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The Battle of Evermore

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...despite the litany of potential pitfalls, multi-year highs are within reach, begging the natural question of whether this is a massive disconnect between perception and reality or telling in the context of a stubbornly sticky tape.

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"And a new day will dawn for those who stand long and the forests will echo with laughter."
- Led Zeppelin


A wise man once said that there is a difference between having fun and being happy. On Wall Street, the common denominator is one and the same.

With the second quarter in the rear-view, attention quickly shifted from the caveats of mark-to-market to the earnings season opportunities. We narrowly escaped the reality check, conventional wisdom assumed, and secured another three months of subjective assumptions.

Or so the theory goes.

As traders settled into their post-holiday turrets and shook the sand from their shorts, the headlines arrived with furious thunder.

Home Depot, the world's largest home improvement franchise, and Sears Holding, the biggest U.S. department store, quickly reminded investors that consumer driven consumption isn't as rosy as our spending habits would lead us to believe.

At the same time, S&P offered that they may soon cut credit ratings on $12 billion worth of bonds backed by sub-prime mortgages, citing the expectation that losses in the space will likely continue. Moody's piled on last night and downgraded 399 residential mortgage-backed securities, citing "higher than anticipated" rates of delinquency.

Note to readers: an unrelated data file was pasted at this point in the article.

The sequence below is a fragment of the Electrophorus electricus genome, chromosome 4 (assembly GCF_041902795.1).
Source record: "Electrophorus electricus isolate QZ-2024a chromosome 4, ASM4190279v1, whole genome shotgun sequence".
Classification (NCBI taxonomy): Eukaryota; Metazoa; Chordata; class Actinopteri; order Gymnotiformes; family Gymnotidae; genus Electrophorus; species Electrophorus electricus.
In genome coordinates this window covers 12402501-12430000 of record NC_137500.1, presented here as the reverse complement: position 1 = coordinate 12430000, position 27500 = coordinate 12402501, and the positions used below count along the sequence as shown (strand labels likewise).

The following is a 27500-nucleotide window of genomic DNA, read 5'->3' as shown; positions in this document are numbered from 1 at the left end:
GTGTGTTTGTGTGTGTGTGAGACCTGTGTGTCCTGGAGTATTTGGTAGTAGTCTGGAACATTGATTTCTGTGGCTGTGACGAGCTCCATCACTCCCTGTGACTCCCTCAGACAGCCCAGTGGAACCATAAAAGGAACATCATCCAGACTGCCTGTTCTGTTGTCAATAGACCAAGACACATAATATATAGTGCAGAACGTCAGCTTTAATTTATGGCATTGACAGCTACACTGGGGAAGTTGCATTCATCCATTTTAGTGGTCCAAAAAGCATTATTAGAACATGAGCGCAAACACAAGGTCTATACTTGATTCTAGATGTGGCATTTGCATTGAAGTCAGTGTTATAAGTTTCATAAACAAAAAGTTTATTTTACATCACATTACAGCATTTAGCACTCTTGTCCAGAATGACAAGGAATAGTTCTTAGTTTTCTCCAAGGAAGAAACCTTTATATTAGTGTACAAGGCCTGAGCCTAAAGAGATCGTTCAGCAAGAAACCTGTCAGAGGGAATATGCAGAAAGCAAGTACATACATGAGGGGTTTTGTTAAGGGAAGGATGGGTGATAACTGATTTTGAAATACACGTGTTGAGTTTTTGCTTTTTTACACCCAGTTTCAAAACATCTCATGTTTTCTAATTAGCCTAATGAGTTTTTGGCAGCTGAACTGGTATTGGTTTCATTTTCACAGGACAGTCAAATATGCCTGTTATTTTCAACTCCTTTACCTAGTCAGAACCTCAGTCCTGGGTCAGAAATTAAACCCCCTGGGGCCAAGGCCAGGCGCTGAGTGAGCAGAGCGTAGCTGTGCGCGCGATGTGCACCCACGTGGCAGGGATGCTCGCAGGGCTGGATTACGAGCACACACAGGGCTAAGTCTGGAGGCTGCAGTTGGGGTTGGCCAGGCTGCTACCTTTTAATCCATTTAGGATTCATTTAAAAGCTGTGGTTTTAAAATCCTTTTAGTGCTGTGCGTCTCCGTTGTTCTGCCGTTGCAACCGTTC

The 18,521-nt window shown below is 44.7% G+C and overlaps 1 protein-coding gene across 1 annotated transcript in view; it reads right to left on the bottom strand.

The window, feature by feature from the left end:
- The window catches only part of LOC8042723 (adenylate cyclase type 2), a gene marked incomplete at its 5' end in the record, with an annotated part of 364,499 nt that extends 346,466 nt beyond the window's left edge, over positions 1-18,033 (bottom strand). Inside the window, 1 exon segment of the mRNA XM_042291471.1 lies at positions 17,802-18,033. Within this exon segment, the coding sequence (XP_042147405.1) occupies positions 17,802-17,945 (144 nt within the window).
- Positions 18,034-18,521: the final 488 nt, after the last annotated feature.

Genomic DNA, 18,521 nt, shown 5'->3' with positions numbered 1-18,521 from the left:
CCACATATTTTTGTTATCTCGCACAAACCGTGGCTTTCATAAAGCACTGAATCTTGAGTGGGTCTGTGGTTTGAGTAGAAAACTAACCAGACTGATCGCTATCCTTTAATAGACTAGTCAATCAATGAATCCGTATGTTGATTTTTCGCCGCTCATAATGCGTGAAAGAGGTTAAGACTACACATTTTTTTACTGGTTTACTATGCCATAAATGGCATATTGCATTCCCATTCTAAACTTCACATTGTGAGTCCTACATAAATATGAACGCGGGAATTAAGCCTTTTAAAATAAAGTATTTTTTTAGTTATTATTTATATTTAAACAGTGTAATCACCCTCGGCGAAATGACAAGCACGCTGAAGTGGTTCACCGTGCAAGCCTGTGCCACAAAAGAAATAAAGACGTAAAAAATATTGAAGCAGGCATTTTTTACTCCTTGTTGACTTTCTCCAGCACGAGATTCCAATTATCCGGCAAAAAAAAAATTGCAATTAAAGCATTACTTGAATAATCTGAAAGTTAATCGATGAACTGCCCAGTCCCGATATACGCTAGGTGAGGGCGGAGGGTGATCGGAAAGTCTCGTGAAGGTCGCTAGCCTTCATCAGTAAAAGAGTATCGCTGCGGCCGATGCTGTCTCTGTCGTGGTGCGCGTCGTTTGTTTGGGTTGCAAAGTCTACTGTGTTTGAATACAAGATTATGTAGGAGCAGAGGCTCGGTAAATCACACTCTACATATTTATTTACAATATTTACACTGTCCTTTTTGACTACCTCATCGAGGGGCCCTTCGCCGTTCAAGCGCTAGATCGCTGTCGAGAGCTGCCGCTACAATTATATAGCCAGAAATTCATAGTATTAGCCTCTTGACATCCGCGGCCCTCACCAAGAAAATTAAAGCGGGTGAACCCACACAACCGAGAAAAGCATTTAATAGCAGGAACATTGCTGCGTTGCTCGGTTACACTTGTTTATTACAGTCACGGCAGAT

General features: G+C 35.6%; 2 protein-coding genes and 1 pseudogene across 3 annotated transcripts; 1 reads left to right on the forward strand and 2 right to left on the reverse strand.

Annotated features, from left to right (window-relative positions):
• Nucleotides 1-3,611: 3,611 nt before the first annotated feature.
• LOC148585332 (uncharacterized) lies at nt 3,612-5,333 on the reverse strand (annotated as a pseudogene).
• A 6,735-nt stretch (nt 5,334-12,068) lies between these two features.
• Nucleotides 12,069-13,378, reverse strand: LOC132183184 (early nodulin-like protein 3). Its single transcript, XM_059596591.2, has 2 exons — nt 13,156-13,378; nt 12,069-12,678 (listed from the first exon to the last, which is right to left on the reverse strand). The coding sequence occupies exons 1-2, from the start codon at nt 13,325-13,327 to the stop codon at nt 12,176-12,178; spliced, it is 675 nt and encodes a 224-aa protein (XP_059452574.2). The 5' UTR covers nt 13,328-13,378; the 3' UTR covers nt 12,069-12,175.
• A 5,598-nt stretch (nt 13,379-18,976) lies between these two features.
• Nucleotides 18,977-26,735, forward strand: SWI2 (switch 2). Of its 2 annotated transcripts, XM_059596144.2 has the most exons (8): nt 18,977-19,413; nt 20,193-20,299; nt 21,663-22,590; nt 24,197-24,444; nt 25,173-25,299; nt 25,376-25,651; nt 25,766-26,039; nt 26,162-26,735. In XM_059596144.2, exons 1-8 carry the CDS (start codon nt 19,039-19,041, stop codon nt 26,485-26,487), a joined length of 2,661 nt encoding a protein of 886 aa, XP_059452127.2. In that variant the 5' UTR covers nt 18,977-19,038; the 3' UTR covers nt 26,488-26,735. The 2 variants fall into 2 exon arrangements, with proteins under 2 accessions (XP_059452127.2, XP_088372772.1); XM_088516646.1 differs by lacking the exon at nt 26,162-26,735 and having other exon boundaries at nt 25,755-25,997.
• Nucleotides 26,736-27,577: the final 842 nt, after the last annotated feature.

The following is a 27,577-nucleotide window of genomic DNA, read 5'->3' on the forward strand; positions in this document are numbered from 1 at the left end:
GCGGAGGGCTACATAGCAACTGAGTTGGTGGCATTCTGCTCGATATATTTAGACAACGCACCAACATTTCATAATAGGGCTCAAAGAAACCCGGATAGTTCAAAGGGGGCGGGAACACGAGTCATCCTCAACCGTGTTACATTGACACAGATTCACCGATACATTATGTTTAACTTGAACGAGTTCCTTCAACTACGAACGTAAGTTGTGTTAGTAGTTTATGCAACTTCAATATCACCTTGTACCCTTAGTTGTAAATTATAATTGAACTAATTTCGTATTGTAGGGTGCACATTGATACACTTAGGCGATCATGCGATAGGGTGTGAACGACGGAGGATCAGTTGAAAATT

The common themes, of course, are credit concerns and the elasticity of debt. The consumer has been the backbone of the underlying bid for years and we've collectively been conditioned to believe that a buyer of last resort would emerge.

Indeed, despite the litany of potential pitfalls, multi-year highs are within reach, begging the natural question of whether this is a massive disconnect between perception and reality or telling in the context of a stubbornly sticky tape.

The bears have became the modern day equivalent of the boy who cried wolf, scurrying for cover each time they've offered caveats or concerns. Price is the ultimate arbiter and recent history hasn't smiled kindly upon them.

In order to understand where we are, however, we must appreciate how we got here.

Fiscal and monetary stimulus caught investors leaning the wrong way on the back to the bubble, into 9/11 and through the Iraq war,

The dollar is off more than 30% the last five years, allowing foreigners to scoop up U.S. equities on the cheap.

Alan Greenspan urged homeowners to opt into adjustable rate mortgages, blowing a big breath into the housing bubble.

And private equity introduced an entirely new, still unforeseen layer of liquidity, a forewind that remains largely untold in terms of longevity.

Regardless of the next market leg, we've got to stop taking gains for granted and appreciate that profiting is a privilege rather than a right.

Chuck Prince, the CEO of Citigroup, said this week that, "When the music stops, in terms of liquidity, things will be complicated. But as long as the music is playing, you've got to get up and dance. We're still dancing."

As traders, the ultimate destination isn't as important as the path that we take to get there. As a matter of course, however, we'd be wise to keep our eyes open.

Over the hills and far away.
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